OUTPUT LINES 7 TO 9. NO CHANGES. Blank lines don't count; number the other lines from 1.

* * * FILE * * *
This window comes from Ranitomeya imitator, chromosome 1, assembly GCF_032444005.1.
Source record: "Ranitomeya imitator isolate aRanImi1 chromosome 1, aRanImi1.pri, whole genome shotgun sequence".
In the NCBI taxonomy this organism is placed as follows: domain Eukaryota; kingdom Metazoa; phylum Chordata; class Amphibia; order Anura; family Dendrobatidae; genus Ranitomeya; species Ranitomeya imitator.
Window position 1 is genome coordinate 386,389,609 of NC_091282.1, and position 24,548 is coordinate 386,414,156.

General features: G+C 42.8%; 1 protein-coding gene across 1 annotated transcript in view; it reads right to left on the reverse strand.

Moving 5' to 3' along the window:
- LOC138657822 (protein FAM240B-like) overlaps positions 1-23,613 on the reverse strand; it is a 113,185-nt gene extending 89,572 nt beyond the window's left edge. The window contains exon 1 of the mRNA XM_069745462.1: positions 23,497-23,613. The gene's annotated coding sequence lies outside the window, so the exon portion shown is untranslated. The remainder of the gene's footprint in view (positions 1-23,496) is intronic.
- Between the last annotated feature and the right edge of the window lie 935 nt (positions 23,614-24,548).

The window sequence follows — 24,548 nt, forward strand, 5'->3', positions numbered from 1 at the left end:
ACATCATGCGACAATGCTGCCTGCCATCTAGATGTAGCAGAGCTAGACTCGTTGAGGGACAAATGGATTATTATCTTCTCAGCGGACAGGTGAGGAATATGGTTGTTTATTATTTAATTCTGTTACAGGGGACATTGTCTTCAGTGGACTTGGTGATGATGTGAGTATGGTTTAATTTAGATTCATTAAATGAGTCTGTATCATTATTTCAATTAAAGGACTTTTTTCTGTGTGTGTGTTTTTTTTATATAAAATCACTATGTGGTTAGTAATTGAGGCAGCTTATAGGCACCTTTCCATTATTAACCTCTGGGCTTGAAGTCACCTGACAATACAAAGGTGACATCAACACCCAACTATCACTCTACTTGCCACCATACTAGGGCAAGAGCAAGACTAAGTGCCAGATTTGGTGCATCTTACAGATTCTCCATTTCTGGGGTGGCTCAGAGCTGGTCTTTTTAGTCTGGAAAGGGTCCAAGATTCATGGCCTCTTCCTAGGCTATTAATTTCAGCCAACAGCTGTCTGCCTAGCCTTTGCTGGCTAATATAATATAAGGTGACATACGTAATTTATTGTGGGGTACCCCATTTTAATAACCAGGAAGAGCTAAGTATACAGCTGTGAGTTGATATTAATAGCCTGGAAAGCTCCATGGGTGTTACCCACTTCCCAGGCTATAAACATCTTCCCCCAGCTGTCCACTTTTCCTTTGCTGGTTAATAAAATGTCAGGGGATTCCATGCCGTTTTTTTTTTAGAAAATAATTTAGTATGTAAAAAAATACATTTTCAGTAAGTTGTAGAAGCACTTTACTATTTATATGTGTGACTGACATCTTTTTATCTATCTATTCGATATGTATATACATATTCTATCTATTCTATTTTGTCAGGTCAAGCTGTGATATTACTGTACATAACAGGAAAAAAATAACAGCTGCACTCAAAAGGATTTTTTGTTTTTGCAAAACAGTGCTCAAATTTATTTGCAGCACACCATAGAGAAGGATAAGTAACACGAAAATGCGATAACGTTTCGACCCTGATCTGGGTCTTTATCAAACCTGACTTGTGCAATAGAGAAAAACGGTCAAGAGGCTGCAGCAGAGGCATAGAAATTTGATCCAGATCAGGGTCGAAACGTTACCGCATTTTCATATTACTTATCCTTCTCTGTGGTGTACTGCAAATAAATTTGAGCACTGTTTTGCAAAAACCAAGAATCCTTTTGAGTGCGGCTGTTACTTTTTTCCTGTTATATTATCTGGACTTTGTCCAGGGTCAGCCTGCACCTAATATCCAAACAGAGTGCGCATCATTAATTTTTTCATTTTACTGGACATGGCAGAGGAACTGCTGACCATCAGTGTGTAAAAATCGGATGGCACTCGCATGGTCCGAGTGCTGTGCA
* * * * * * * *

- LOC138657822 (protein FAM240B-like) overlaps positions 1-23,613 on the reverse strand; it is a 113,185-nt gene extending 89,572 nt beyond the window's left edge. The window contains exon 1 of the mRNA XM_069745462.1: positions 23,497-23,613. The gene's annotated coding sequence lies outside the window, so the exon portion shown is untranslated. The remainder of the gene's footprint in view (positions 1-23,496) is intronic.
- Between the last annotated feature and the right edge of the window lie 935 nt (positions 23,614-24,548).

The window sequence follows — 24,548 nt, forward strand, 5'->3', positions numbered from 1 at the left end: